A well-maintained facility is vital, but this isn’t just to improve residents’ experience; there’s a business case for it too. Failing to maintain the assets as part of a care home portfolio can be costly. Unforeseen equipment breakdown can far outweigh the initial investment. The down-time associated with this traditional approach can also negatively impact business operations, and sometimes even profitability. A planned and preventative maintenance strategy can prevent this from happening. When presented with business-critical, real-time data, FMs have the power to help care home managers make more informed decisions about their assets, avoiding unnecessary risk while improving reliability. This can help protect a care home’s reputation, which obviously goes some way to alleviating any worry for family members bidding their relatives farewell after a visit.
When you’re dealing with people’s lives, there’s no room for complacency. A planned and preventative maintenance programme serves to protect all the components essential in delivering an optimum level of care. Using technology as part of these plans can free up time because any information required to effectively manage a facility is presented in a heartbeat.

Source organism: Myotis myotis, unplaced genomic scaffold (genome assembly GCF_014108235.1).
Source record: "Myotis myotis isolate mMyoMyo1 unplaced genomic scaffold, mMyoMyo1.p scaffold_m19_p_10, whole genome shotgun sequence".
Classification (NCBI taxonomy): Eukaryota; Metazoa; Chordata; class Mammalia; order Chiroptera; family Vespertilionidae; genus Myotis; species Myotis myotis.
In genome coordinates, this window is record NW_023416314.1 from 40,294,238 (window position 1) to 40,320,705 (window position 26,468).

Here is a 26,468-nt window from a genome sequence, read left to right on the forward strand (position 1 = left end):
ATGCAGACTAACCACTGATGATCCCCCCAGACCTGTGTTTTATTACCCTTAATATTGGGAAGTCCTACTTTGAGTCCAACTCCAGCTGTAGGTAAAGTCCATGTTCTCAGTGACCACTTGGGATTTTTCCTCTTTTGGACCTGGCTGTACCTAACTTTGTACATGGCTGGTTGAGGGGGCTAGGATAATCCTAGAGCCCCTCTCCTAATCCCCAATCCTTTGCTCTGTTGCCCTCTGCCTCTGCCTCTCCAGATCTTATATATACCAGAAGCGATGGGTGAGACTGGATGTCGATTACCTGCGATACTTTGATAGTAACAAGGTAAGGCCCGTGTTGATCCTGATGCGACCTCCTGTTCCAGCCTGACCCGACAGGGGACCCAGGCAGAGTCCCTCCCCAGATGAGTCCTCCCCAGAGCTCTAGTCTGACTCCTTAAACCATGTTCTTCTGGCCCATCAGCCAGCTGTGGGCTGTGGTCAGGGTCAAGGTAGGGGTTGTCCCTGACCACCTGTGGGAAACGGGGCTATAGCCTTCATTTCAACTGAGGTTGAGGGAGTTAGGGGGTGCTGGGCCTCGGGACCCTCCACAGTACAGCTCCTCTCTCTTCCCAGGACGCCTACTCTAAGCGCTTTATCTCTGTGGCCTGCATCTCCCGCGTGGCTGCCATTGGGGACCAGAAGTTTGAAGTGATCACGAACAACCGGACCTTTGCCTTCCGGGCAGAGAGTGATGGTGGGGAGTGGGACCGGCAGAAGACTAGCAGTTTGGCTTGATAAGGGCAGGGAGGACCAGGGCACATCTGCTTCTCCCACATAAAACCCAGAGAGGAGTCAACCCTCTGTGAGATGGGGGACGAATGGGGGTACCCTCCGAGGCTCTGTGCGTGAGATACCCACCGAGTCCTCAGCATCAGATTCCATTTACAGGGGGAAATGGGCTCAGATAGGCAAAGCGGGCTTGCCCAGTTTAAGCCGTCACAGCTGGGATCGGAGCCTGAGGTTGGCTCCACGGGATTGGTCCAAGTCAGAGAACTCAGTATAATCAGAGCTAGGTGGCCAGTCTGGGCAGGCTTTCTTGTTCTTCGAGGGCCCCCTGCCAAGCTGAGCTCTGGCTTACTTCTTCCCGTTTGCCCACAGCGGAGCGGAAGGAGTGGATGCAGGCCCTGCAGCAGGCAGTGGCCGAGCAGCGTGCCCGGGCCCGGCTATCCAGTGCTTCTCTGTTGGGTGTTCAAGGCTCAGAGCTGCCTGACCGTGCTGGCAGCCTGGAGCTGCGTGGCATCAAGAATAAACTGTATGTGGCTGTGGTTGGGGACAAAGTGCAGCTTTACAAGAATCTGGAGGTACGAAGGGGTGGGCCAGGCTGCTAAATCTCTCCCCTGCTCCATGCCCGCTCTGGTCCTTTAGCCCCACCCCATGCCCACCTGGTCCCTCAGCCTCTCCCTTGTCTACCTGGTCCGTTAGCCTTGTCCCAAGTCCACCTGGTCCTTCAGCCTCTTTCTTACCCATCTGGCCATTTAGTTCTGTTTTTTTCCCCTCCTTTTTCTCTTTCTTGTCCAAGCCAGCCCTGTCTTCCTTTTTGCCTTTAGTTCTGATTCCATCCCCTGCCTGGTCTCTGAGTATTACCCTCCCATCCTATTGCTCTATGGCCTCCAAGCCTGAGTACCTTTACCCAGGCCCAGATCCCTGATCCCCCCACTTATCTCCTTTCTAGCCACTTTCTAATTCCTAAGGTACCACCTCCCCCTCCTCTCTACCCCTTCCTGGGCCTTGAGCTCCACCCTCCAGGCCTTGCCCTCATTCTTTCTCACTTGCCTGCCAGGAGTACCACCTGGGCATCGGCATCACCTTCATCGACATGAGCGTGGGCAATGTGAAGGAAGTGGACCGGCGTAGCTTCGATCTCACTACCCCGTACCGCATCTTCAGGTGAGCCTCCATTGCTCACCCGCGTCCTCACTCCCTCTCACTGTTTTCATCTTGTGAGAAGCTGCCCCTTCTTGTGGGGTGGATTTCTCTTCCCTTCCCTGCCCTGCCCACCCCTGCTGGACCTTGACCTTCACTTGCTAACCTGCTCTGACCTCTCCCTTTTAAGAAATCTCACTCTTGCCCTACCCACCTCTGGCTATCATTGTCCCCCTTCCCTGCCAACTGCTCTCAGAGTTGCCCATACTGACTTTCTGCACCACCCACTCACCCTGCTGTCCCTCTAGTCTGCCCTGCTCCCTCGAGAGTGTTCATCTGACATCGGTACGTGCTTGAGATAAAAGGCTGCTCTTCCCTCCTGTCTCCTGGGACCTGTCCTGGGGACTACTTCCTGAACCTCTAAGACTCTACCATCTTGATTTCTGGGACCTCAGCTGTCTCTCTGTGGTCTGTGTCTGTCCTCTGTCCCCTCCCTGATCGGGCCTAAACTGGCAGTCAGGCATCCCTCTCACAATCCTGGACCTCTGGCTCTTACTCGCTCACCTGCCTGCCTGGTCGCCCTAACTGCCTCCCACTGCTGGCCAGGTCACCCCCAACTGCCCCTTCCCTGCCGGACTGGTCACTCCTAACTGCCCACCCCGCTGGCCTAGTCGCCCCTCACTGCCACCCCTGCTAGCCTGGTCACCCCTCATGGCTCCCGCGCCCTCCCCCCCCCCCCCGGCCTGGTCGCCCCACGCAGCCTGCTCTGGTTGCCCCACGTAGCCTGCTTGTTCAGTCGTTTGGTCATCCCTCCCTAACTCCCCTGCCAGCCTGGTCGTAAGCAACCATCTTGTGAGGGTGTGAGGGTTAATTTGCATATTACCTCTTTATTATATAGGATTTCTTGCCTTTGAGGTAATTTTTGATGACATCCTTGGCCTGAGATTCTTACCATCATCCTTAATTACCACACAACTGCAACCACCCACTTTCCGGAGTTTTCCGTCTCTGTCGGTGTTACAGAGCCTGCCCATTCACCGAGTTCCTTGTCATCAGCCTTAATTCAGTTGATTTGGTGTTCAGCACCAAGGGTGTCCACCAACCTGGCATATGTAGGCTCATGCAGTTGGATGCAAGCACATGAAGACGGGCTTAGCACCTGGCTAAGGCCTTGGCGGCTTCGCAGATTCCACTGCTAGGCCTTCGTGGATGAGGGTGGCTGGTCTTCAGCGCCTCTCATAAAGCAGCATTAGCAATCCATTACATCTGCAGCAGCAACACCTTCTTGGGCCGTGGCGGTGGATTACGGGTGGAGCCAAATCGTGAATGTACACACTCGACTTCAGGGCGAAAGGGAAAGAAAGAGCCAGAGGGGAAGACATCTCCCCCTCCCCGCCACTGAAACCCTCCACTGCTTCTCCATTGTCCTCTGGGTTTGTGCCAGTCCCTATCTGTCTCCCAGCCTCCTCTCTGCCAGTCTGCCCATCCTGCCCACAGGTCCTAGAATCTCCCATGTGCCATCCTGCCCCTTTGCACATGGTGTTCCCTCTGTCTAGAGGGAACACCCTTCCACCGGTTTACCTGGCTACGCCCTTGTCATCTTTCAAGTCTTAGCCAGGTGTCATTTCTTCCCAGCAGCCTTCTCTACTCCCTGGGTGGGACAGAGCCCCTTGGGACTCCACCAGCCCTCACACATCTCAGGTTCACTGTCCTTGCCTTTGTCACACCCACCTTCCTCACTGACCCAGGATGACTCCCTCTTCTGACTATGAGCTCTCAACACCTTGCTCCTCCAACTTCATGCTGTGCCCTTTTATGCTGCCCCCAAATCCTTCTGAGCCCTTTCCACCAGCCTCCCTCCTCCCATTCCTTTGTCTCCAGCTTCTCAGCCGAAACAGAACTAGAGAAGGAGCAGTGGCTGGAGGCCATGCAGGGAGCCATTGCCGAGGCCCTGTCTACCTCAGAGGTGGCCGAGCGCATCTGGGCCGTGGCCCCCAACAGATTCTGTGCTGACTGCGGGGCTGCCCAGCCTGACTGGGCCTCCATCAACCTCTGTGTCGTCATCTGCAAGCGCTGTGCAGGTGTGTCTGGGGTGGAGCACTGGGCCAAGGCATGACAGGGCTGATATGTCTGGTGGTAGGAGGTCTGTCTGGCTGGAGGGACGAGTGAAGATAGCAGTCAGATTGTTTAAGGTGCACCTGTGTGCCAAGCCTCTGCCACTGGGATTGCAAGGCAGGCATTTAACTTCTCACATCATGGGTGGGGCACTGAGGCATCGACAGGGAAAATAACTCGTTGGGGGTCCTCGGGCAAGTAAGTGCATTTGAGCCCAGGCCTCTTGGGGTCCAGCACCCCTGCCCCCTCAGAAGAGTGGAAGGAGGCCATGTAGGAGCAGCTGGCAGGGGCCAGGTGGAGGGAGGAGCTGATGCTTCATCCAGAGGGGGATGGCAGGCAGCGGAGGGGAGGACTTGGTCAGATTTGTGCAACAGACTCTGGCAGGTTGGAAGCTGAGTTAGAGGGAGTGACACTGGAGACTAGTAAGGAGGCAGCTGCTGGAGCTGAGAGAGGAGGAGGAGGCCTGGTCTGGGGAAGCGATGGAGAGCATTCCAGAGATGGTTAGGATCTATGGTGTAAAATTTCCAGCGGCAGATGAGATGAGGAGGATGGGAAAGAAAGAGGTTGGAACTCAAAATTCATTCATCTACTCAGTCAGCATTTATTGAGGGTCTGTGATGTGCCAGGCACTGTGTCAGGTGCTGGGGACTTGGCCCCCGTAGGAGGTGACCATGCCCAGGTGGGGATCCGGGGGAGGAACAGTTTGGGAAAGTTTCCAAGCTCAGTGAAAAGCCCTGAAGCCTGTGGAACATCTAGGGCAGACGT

Thankfully, there’s now the technology out there in the market that allows FMs do what they do best – to look after the people within the built environments they manage.
For any FMs out there looking to improve the protocols and systems that relate to maintenance, there are several things to think about. The care sector is heavily regulated – and for good reason. Ensure you’re protected by implementing the appropriate systems to record compliance. That way, you’re covered should an incident occur. It’s far better and safer to store the compliance data online, so long as you have a robust IT system, complete with strong firewalls.
Tracking the performance of fixed assets can give you the insight required to understand why a particular piece of equipment needs frequent maintenance. There may be a more cost effective, reliable alternative – but that won’t necessarily come to light if you’re not able to conduct a trend analysis.